to meet targets and do well in league tables that they resort
to widespread teaching to the test. Consequently, there is a narrowing
of the taught curriculum. What are your comments on that?
David Bell: Perhaps, Mr. Chairman,
I could begin to bring some of my colleagues in?
Chairman: It would be a pleasure to hear
from themwe know them well.
Sue Hackman: First of all, it
is important that literacy and numeracy are robust because that
is what the rest of the curriculum depends upon. There was never
a great student in design and technology who did not have good
maths as well. Someone cannot easily study history and geography
unless they can read and write well. Literacy and numeracy are
the cornerstones of the whole curriculum. Personally, I do not
think that there is a huge problem with focusing on the core subjects.
At the same time, we support a broad and balanced curriculum.
That is part of what should be taught. We have researched how
much time schools spend in preparing for tests. In the four years
of Key Stage 2 it is 0.14% and during Key Stage 3 it is 0.2%.
That does not seem too much. In life, we need some experience
of being challenged and stretched as well as of being supported
and coached. That is part of the rich experience that we must
provide. Having said that, we do give guidance to schools that
they should not over-drill to the test. They should prepare for
the test so children can show what they are capable of, but the
biggest reason why children should not be trained just for the
tests for long periods is that it does not work. What works is
effective, consistent teaching and learning throughout the three
or four years of the key stage. It is certainly not our policy
to drive schools to spend too much time on teaching to the test.
Chairman: Leave David to one side; he
will come in when we need him. I really want to get Jon and Sue
to pursue that matter.
Jon Coles: Can I just add something
on that question of teaching to the test, which is an important
issue? Broadening that in relation to public exams, which is my
side of this discussion, it is obviously important to get the
curriculum right, and to have the right curriculum that prepares
young people in the right way. A lot of what you were hearing
from the previous witnesses was very much about how well the curriculum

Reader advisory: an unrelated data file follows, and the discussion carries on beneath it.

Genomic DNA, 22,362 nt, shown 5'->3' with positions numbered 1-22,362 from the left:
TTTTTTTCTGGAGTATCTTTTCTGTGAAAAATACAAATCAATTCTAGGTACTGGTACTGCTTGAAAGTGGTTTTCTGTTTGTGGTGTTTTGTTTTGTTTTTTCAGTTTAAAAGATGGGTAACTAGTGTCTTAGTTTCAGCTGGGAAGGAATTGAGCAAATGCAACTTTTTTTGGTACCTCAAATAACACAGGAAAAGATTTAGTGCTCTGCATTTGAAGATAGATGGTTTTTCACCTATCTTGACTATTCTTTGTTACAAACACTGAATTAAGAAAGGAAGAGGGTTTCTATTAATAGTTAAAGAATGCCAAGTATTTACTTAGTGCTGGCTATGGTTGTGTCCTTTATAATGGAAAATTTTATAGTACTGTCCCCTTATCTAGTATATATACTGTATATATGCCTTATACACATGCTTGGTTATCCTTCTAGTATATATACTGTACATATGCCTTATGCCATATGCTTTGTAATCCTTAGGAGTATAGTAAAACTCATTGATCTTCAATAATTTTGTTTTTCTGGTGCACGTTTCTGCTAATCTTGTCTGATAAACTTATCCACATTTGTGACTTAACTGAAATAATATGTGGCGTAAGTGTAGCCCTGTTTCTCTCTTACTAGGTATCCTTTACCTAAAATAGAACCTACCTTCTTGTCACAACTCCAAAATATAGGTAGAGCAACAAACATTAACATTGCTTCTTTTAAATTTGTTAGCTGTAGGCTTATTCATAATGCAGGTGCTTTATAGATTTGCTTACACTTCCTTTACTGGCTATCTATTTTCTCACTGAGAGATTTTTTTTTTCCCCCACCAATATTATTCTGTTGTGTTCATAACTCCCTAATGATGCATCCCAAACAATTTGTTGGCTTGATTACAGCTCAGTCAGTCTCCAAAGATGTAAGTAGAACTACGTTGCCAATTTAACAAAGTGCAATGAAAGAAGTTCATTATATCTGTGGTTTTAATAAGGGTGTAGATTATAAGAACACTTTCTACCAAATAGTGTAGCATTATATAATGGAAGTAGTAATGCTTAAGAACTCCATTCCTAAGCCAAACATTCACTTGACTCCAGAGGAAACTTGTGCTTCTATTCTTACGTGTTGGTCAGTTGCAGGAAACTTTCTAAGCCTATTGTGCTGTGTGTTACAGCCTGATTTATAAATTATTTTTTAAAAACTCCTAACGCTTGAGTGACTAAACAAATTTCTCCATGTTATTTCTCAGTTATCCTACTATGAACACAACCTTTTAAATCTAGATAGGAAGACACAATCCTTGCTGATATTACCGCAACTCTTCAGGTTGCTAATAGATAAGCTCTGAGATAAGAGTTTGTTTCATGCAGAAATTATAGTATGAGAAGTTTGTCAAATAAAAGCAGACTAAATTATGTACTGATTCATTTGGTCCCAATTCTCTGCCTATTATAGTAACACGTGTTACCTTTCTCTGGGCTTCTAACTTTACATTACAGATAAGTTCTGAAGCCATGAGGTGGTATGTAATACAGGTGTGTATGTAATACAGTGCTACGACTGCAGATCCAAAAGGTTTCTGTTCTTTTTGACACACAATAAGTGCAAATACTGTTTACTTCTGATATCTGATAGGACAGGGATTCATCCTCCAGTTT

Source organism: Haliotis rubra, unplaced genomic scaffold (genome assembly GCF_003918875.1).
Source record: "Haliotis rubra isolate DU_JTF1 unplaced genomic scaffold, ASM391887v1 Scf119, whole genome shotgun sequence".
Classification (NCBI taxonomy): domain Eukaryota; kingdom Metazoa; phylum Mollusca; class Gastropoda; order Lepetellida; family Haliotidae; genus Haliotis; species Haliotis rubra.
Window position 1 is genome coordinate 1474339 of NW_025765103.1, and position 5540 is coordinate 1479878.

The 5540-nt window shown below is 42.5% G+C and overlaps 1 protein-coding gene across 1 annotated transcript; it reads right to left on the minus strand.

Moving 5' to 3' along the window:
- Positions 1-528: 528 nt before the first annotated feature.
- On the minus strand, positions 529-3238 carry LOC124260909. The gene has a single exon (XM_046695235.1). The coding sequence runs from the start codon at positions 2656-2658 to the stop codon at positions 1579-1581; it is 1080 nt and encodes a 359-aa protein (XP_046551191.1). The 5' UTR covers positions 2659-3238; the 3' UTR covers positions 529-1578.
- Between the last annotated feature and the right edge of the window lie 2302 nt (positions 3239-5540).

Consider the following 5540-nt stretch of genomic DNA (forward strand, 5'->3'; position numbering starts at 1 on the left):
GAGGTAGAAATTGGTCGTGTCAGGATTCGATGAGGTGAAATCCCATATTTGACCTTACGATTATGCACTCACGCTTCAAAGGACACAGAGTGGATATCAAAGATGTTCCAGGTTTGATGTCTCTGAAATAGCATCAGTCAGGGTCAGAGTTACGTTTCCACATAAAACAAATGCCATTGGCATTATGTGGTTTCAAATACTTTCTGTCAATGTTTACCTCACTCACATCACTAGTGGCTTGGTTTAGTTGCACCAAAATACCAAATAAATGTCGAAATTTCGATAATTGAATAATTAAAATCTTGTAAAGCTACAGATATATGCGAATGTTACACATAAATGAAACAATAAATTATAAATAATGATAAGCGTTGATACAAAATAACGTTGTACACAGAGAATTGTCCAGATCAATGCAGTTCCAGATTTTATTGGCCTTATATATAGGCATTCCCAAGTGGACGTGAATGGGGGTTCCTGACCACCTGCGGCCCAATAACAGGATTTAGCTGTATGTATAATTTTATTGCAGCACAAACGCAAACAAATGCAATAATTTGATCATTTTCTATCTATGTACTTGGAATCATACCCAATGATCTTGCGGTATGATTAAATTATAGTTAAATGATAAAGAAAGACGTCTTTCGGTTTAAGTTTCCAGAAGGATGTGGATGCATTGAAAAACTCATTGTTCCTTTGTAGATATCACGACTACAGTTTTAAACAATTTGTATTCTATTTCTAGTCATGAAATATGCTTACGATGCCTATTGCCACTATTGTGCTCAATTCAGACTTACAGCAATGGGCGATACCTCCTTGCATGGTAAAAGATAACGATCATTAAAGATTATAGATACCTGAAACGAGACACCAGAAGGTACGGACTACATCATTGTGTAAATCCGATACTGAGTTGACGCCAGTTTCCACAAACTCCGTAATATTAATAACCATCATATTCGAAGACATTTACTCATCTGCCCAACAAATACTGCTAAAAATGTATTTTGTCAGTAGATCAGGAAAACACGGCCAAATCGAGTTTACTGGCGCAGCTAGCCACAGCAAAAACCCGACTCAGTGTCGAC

prepares young people for life. Then, of course, you need to test
the whole of that curriculum, and you need testing that is valid
and reliable in relation to that curriculum, and that tests the
skills that people were talking about, not just a very narrow
set of skills and abilities to answer the test. That means that
the test needs to be properly trialled and robust; it needs to
have the right assessment instruments for the sort of learning.
The testing that you do for mathematics is very different from
the testing that you do for construction or engineering. Evidently,
some things can be assessed through written external tests, and
some things cannot be. You need the test not to be too predictable,
so that it is very difficult to narrow down on the questions that
you need to prepare people for.
At that point, good quality test preparation
and preparation for exams is making sure that young people can
display what they know and can do in the assessment that they
are about to face. I, for one, am glad that my teachers went to
the trouble of preparing me to do the tests and exams that I had
to do, because having taught me the curriculum properly, it was
important that I was able to demonstrate my understanding of it
in the exam. I think that that is what we would want for all our
childrenthat they should be taught the curriculum properly
and then taught to display what they know.
Q293 Mrs. Hodgson: What we have been
trying to get to the bottom of in the evidence that we have taken
so far is whether teaching to the test is a good or a bad thing.
When we had the exam boards here, we asked them the same question,
and the feeling from them was that it was more of a good thing.
However, we have all had a detailed e-mail from Warwick Mansell,
who is an author and reporter for The Times Educational Supplement.
Chairman: Warwick Mansell has written
a very good new book on testing and assessment. We are getting
Jon Coles: Like your previous
witnesses, I have not read the book either.
Q294 Mrs. Hodgson: Warwick Mansell
has obviously done a lot of research and interviewed a lot of
people about the issue of teaching to the test. You mention literacy
and numeracy, and that has such an impact across the whole curriculum.
However, repetition is very important, because that is how you
learn a subject. Biology and chemistry, however, are quite different